Perhaps you need some training on how to best support and utilize volunteers. If others in your organization share your toxic attitudes, your entire organization could use some additional training. Talk to your executive director about your concerns and how to access more support for you and/or your colleagues.
Instruction and an attitude adjustment could do wonders for you and for the poor volunteers who are now assigned to work with you. It’s time to turn this around.
Susan says …
This advice-seeker could be seen as a victim. While you are right in that a good volunteer manager is someone who genuinely likes working with people, we all know that nonprofits often require employees to wear multiple hats.
Volunteer management may not be what this person signed up for when they joined the organization.
Bob says …
Dear Captain Obvious,
Thank you for taking time out of your busy schedule to remind us of what we already know: the fact that not every volunteer is perfect, and that some are far from it. You asked, "Why doesn’t anyone ever speak up about problem volunteers?" OK. You did it. We hope you feel better. But, as happens with most chronic complainers, beyond venting your spleen, we must note that your kvetching contributed nothing to a solution.
Kathryn suggested training for you and your colleagues on how to best support and utilize volunteers. While this idea is not entirely without merit and may actually be needed in your organization, it glosses over the central issue — a volunteer who is a bad fit with your organization.
The fact is that not every human relationship works out. Just as few of us have found a “perfect fit” with every job we’ve taken or with every personal connection we’ve begun, so it is that not every volunteer is right for every organization.
The former executive, for example, may at some level still be the autocrat he or she was before they retired, and sees countless opportunities to “improve” the organization for which they have volunteered. Or perhaps you've got someone who's never had any sort of leadership role and lacks the confidence to take any initiative whatsoever, waiting to be told what to do next. Then there’s the classic “church lady” volunteer who wants to have a finger in every pie and generally drives everyone nuts.
But the responsibility for identifying that situation before it becomes a problem rests primarily with the organization.
Next, look at what your organizational process for the screening and training of volunteers. And by “screening” I mean one or more in-depth interviews to ascertain a person’s actual fit for an organization and what it does. With today’s emphasis on making volunteers feel appreciated, I fear this step is too often overlooked.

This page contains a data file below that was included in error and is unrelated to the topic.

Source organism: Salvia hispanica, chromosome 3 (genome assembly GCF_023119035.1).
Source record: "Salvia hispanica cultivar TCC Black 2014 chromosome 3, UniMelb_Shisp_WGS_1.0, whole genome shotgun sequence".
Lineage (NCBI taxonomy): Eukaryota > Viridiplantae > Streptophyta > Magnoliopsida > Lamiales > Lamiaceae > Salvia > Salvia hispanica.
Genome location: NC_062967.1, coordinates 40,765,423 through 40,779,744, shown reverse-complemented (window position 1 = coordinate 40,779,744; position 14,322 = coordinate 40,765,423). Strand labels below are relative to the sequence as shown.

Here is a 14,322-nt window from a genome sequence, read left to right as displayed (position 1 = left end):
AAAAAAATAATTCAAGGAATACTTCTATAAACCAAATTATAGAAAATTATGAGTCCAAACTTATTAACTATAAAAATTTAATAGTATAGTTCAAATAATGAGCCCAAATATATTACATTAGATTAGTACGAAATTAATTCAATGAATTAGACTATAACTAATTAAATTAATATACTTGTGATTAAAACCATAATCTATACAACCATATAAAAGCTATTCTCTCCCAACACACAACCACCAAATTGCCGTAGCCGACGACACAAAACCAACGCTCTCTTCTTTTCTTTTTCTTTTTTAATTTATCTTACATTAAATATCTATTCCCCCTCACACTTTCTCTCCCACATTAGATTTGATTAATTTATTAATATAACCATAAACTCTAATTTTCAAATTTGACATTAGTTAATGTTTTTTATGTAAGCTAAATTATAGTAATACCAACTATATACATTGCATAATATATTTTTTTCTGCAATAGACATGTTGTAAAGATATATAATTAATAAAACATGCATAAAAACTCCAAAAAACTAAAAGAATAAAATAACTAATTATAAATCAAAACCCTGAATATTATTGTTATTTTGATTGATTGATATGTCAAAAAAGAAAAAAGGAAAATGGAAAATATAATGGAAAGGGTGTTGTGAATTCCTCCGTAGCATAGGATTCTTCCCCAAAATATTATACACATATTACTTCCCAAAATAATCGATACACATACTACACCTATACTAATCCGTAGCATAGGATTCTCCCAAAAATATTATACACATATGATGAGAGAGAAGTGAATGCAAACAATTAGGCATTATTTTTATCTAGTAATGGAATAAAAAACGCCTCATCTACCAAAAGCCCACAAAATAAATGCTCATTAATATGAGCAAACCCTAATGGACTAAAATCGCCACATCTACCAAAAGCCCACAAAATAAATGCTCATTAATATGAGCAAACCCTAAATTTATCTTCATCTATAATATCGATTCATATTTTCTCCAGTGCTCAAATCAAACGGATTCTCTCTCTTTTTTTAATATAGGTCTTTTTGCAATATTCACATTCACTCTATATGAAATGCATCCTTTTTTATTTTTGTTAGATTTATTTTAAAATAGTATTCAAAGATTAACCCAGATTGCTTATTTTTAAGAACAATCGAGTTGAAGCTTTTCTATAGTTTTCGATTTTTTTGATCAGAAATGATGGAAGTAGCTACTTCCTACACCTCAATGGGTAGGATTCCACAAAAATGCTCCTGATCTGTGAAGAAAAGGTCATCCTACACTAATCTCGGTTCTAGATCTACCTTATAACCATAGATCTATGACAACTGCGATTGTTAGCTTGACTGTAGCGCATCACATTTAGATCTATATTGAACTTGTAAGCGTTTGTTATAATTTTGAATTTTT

Screenings should give volunteers a clear sense of the organization’s expectations and gain a sense of theirs. It means getting a picture of how a volunteer sees his or her potential role, and knowing what an organization’s target goals are, what its structure is and crucially, how it does its work.
Too many organizations say they want volunteers, but with no plan in place, volunteers are quickly reduced to the status of gofers or movie set extras, truly just taking up space because no one in the organization really has any idea of what to do with them.
Determine if your organization has a set group of jobs or tasks for which it seeks volunteer support. Do you seek volunteers to accomplish certain things or just extra sets of hands? Have your volunteers been given a “job description” with documented responsibilities? Do your volunteers report to any sort of a manager? What about training and review of a volunteer's progress? If not, these shortfalls could be part of the problem you face. Few of us would hire someone and then just let them loose in the office with instruction to “find something to do.” But this happens frequently with volunteers.
Volunteers are important to many nonprofit organizations and absolutely crucial to many more. But just like employees, not all are without their problems. Nonprofit leaders have two choices when faced with this situation: they can do something about it and improve their volunteer program or they can complain. In your note, you chose the latter. Now that it's out of your system, I suggest that you turn your attention to the former. It will do far more good.